Netflix CFO David Wells Won’t Narc on You for Sharing Your Password

Oriana Schwindt
Netflix CFO David Wells Won’t Narc on You for Sharing Your Password

Password sharing is no longer a phenomenon reserved for a few broke college kids, and it could have very serious consequences for everyone in the entertainment industry. So why isn’t Netflix’s chief financial officer worked up about the five people mooching off your single Netflix account?

“If they don’t use [the service] within the terms of use, we’re not happy,” CFO David Wells told analysts at a conference in New York on Tuesday. “We could crack down on it, but you wouldn’t suddenly turn them all into paid users.”

More likely is that doing so would loosen some of the glue that keeps you subscribing — if you don’t have someone in your life asking you why they can’t watch “Marvel’s Luke Cage,” you might be more likely to deactivate your account.

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And Netflix doesn’t allow free-for-all streaming anyway. In the U.S., there are three Netflix plans, which allow different numbers of simultaneous streams: For $7.99 a month, you get one standard definition stream at a time. For $9.99, you get two high definition streams at a time. And for $11.99 you can watch at the same time as three others, and in 4K, if you want.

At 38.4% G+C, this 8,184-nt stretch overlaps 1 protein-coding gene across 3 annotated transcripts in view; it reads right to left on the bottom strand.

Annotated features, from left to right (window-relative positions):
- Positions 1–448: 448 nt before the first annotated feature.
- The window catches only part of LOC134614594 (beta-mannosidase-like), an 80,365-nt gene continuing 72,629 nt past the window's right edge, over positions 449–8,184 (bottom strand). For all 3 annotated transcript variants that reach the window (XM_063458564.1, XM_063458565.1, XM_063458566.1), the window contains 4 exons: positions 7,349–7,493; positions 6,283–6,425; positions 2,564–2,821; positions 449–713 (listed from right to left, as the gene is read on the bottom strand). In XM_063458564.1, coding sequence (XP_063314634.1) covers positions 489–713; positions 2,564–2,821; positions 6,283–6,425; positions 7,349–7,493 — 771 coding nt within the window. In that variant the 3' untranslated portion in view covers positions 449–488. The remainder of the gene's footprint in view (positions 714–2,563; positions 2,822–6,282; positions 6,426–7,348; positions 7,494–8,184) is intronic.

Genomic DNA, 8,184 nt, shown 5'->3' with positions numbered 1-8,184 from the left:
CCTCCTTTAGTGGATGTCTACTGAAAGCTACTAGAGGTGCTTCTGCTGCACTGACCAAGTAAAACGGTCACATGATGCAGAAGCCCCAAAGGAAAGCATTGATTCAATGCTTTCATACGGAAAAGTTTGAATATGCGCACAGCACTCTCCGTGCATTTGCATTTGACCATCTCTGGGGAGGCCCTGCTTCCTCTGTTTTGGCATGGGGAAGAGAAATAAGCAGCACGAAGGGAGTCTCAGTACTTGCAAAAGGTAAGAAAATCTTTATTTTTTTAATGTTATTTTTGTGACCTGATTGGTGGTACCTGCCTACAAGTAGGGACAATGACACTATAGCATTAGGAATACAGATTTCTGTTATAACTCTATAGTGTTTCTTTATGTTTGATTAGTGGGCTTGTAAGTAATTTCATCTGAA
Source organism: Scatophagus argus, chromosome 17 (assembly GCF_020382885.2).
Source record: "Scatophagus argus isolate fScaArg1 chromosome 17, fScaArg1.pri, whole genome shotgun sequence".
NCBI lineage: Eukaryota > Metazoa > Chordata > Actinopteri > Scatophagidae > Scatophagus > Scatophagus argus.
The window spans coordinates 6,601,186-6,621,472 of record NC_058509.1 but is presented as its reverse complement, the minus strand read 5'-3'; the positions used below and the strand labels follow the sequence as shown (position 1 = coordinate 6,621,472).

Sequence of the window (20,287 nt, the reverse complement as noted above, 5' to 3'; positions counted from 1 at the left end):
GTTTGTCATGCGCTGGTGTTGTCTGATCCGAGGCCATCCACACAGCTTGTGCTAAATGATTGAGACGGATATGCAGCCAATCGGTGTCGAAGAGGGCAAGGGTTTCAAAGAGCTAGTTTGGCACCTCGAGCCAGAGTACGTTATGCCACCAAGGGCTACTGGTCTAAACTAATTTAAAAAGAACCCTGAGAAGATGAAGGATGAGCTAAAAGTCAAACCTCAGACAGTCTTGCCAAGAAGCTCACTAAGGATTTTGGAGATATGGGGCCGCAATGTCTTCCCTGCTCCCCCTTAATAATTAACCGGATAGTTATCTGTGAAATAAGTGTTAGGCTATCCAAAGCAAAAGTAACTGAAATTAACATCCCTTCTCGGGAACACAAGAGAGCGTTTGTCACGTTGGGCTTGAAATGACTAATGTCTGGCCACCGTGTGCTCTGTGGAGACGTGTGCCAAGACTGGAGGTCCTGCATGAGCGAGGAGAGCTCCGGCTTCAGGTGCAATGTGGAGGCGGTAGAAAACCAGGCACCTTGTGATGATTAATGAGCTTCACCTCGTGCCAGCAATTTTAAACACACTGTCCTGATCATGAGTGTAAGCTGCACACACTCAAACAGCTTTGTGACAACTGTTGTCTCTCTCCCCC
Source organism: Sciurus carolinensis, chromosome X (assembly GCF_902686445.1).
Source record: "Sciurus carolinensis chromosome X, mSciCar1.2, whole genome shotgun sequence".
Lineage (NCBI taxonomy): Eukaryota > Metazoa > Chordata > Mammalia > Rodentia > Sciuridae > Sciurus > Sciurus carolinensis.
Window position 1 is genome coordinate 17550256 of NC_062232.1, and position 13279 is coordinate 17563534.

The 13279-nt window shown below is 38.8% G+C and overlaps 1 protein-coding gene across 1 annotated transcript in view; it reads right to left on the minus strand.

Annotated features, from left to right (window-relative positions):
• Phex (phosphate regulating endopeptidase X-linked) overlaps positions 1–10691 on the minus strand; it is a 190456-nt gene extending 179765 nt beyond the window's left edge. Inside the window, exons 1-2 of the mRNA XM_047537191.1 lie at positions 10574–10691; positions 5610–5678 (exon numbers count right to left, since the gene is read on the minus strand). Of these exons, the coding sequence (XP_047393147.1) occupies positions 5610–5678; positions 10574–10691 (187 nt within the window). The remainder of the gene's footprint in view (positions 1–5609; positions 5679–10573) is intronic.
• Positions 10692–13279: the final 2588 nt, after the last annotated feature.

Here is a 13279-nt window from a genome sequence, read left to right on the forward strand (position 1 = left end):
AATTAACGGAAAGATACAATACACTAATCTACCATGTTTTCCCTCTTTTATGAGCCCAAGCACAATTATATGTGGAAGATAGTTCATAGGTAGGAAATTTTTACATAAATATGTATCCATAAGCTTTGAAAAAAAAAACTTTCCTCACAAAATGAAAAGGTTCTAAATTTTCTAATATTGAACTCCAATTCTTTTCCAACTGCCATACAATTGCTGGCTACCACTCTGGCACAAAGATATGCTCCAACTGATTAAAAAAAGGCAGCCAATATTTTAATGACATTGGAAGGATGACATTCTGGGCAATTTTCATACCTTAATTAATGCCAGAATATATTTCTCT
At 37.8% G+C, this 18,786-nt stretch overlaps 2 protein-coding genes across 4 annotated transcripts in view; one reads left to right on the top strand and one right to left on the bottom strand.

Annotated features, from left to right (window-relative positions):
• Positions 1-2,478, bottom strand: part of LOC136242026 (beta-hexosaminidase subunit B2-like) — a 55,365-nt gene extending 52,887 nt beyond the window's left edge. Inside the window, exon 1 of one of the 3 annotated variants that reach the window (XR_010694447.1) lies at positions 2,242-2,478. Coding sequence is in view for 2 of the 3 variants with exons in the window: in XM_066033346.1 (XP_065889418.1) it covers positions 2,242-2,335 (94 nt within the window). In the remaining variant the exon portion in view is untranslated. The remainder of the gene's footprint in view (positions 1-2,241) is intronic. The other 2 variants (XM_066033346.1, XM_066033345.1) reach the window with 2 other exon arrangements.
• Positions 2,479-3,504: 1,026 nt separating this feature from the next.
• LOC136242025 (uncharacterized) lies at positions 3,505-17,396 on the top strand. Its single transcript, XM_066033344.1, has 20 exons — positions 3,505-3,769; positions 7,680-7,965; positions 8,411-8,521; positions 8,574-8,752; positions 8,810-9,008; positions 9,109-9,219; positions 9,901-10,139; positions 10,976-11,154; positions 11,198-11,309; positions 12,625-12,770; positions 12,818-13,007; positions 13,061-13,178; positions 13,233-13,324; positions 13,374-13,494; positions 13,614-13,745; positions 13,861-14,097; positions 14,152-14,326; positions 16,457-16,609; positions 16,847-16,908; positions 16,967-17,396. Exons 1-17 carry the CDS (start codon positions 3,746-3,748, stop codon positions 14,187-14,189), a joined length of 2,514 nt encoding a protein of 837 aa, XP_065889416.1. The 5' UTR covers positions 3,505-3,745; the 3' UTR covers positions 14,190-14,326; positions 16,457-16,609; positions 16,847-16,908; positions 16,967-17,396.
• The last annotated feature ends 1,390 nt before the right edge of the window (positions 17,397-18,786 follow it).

If anyone else attempts to start a stream, a message pops up asking them to either wait until someone else stops watching or open another account.

“It’s more like, ‘The service doesn’t cost that much, so why not get your own?'” Wells added — a suggestion, rather than an admonishment or accusation of criminal activity.

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As for the cost, while Wells didn’t say subscribers would be seeing another price increase any time soon necessarily, he also had to assure the investors in the room that his company would be able to squeeze more money out of its customer base.

“We think as we add more value and add more content to the service, we can raise ASP (average subscriber price) slowly over time,” Wells said. Some of that growth might come through pushing more desirable content to different tiers, or allowing more concurrent streams.

Those price increases will allow the service to continue to operate ad-free, though. Rumors keep swirling about Netflix possibly introducing an ad-supported tier, to draw in subscribers who might want to pay less than the $8-a-month the lowest tier costs, but Wells denied that that’s a model in which the company is interested. “As a brand, Netflix stands for no advertising,” he said.

Besides, you’d probably just block the ads anyway.

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